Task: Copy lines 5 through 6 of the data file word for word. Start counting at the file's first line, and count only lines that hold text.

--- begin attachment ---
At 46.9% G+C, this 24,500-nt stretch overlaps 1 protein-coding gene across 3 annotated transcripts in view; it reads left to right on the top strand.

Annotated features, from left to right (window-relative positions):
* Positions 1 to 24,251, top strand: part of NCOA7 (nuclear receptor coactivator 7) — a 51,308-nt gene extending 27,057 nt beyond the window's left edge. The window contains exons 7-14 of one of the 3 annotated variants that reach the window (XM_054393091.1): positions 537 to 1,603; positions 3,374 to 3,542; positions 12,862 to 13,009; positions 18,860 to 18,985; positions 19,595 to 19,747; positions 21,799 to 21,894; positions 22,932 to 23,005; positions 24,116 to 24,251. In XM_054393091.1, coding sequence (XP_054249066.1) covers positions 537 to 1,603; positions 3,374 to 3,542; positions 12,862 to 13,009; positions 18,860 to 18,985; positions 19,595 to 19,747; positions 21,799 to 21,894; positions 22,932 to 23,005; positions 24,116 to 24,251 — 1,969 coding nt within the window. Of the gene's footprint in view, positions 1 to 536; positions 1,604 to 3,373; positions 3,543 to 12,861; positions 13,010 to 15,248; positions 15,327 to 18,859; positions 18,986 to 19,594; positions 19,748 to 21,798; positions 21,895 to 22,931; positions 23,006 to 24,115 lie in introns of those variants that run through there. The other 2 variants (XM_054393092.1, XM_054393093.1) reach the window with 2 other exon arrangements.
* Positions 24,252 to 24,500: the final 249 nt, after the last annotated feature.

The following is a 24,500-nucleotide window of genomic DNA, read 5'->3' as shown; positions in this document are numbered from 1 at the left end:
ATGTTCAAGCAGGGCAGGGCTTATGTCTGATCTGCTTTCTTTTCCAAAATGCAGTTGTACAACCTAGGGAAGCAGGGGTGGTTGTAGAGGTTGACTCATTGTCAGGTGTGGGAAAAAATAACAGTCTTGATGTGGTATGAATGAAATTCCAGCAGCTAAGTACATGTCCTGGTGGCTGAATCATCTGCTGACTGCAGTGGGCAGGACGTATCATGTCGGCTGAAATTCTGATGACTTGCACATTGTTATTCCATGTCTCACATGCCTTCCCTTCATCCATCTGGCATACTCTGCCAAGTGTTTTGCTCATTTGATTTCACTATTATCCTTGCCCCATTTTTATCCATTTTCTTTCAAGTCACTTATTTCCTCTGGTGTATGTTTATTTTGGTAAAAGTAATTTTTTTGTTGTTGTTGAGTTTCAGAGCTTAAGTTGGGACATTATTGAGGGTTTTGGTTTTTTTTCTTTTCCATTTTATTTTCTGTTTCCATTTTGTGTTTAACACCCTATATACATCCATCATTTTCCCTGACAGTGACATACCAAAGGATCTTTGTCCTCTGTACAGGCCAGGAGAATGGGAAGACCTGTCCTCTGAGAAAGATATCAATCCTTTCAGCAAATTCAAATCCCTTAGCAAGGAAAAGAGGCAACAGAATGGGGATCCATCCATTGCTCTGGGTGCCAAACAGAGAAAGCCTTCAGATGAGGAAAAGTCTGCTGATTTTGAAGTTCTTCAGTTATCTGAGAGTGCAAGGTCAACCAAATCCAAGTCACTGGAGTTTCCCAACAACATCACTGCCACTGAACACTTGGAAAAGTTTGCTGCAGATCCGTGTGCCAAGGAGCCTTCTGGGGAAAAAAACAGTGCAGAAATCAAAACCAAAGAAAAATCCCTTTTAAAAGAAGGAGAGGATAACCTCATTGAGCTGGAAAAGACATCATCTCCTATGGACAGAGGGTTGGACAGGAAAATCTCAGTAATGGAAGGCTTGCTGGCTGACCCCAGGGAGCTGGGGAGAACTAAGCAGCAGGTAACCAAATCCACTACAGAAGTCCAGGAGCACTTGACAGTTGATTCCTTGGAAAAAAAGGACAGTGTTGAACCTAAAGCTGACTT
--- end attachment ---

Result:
The following is a 24,500-nucleotide window of genomic DNA, read 5'->3' as shown; positions in this document are numbered from 1 at the left end:
ATGTTCAAGCAGGGCAGGGCTTATGTCTGATCTGCTTTCTTTTCCAAAATGCAGTTGTACAACCTAGGGAAGCAGGGGTGGTTGTAGAGGTTGACTCATTGTCAGGTGTGGGAAAAAATAACAGTCTTGATGTGGTATGAATGAAATTCCAGCAGCTAAGTACATGTCCTGGTGGCTGAATCATCTGCTGACTGCAGTGGGCAGGACGTATCATGTCGGCTGAAATTCTGATGACTTGCACATTGTTATTCCATGTCTCACATGCCTTCCCTTCATCCATCTGGCATACTCTGCCAAGTGTTTTGCTCATTTGATTTCACTATTATCCTTGCCCCATTTTTATCCATTTTCTTTCAAGTCACTTATTTCCTCTGGTGTATGTTTATTTTGGTAAAAGTAATTTTTTTGTTGTTGTTGAGTTTCAGAGCTTAAGTTGGGACATTATTGAGGGTTTTGGTTTTTTTTCTTTTCCATTTTATTTTCTGTTTCCATTTTGTGTTTAACACCCTATATACATCCATCATTTTCCCTGACAGTGACATACCAAAGGATCTTTGTCCTCTGTACAGGCCAGGAGAATGGGAAGACCTGTCCTCTGAGAAAGATATCAATCCTTTCAGCAAATTCAAATCCCTTAGCAAGGAAAAGAGGCAACAGAATGGGGATCCATCCATTGCTCTGGGTGCCAAACAGAGAAAGCCTTCAGATGAGGAAAAGTCTGCTGATTTTGAAGTTCTTCAGTTATCTGAGAGTGCAAGGTCAACCAAATCCAAGTCACTGGAGTTTCCCAACAACATCACTGCCACTGAACACTTGGAAAAGTTTGCTGCAGATCCGTGTGCCAAGGAGCCTTCTGGGGAAAAAAACAGTGCAGAAATCAAAACCAAAGAAAAATCCCTTTTAAAAGAAGGAGAGGATAACCTCATTGAGCTGGAAAAGACATCATCTCCTATGGACAGAGGGTTGGACAGGAAAATCTCAGTAATGGAAGGCTTGCTGGCTGACCCCAGGGAGCTGGGGAGAACTAAGCAGCAGGTAACCAAATCCACTACAGAAGTCCAGGAGCACTTGACAGTTGATTCCTTGGAAAAAAAGGACAGTGTTGAACCTAAAGCTGACTT